Three commentaries over at the New York Times, from John Derbyshire, John Logsdon, and Seth Shostak. Common theme: it’s about exploration and science, not development. So, as usual, it’s orthogonal to the issues actually facing us.
[Update late morning]
From the beginnings of modern science in the late 17th century, all the major European nations offered state support to societies and academies of pure research. Such support must submit to public audit, however. In a time of cratering public finances, the stupendous costs of manned spaceflight — half a billion dollars per shuttle launch — cannot be justified.
Ah. So he doesn’t believe that it’s intrinsically a function in which the government shouldn’t be involved. He just thinks it costs too much. He’s like the woman in the bar, who has established what she is, and is merely haggling over the price.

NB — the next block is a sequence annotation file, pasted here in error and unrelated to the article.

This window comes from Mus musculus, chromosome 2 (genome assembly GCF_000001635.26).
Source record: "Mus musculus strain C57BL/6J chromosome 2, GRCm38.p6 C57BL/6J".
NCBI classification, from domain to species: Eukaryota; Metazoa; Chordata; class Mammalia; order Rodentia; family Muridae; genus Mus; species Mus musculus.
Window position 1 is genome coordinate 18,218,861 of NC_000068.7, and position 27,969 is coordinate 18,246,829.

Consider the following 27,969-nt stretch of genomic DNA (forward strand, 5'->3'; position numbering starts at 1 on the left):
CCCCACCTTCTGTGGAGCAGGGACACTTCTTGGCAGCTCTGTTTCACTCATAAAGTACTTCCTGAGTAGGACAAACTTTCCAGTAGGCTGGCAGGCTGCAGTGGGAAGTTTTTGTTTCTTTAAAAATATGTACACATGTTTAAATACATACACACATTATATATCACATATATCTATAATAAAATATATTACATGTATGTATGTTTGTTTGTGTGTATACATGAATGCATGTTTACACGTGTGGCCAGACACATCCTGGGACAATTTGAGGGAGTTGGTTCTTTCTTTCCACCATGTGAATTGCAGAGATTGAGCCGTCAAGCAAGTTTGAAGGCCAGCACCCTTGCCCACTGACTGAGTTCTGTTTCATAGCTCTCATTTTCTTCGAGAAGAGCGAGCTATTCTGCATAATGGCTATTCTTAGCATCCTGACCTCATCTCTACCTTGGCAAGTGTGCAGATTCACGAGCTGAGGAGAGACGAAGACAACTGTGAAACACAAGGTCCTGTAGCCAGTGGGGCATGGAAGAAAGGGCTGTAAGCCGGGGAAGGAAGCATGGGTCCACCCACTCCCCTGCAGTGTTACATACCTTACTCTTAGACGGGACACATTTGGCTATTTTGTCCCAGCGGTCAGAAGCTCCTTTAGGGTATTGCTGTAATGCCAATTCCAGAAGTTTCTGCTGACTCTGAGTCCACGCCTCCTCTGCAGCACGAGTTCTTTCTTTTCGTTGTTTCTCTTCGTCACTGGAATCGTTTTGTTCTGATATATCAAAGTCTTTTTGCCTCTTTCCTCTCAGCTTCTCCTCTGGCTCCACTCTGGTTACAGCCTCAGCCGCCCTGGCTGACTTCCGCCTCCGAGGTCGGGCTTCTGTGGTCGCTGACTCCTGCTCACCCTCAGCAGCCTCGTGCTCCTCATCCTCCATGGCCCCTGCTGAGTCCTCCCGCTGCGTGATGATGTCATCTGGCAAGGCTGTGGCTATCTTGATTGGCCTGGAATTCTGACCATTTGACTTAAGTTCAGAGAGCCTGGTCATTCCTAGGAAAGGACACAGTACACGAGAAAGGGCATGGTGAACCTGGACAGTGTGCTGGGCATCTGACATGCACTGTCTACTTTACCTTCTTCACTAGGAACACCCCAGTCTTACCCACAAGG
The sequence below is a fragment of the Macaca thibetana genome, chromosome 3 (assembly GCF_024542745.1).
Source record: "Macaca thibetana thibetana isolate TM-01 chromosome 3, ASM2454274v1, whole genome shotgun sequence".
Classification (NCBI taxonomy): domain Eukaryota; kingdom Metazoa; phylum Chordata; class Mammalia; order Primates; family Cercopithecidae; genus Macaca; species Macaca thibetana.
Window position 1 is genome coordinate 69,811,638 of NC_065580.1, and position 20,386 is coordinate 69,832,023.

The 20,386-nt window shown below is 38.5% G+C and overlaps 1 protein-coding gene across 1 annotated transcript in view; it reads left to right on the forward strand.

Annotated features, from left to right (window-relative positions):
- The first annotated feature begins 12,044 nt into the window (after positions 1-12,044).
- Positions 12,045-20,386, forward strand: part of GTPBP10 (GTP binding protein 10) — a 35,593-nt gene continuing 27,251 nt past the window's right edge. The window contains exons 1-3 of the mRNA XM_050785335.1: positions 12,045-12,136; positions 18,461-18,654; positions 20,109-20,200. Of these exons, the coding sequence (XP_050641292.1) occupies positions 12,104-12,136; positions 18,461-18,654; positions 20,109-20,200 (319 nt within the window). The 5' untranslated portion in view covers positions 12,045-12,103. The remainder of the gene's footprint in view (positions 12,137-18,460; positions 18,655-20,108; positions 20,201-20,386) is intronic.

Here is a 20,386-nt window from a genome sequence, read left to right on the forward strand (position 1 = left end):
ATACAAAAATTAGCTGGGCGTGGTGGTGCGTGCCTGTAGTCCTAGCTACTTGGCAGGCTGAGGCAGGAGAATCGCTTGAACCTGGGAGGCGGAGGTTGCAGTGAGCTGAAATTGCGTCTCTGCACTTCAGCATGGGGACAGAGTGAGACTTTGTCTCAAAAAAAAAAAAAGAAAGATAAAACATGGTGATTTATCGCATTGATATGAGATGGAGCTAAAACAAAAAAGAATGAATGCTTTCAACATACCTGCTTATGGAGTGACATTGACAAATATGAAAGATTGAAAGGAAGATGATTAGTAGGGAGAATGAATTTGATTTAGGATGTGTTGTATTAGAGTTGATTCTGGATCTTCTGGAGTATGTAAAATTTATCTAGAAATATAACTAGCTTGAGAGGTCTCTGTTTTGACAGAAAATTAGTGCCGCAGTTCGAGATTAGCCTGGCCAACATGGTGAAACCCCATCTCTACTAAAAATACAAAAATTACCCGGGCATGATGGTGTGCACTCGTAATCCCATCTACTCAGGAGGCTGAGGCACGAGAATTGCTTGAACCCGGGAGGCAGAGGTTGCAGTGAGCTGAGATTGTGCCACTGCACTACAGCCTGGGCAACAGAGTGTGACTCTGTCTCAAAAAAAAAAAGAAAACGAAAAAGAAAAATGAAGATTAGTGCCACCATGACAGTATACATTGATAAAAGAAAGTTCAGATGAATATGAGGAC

So, if we could put people into space for half a million per flight, would that be acceptable? If not, what cost would be?
The nice thing about the new policy is that, for the first time in almost forty years, or at least the first time since we decided to do Apollo on Geritol and gave up on the goal, we are not only setting a goal of reducing launch costs, but actually proposing sensible policies with which to meet it. As I noted at Pop Mechanics, Ares was going to vastly increase launch costs over Shuttle. That always was, and remains, the biggest reason to oppose it.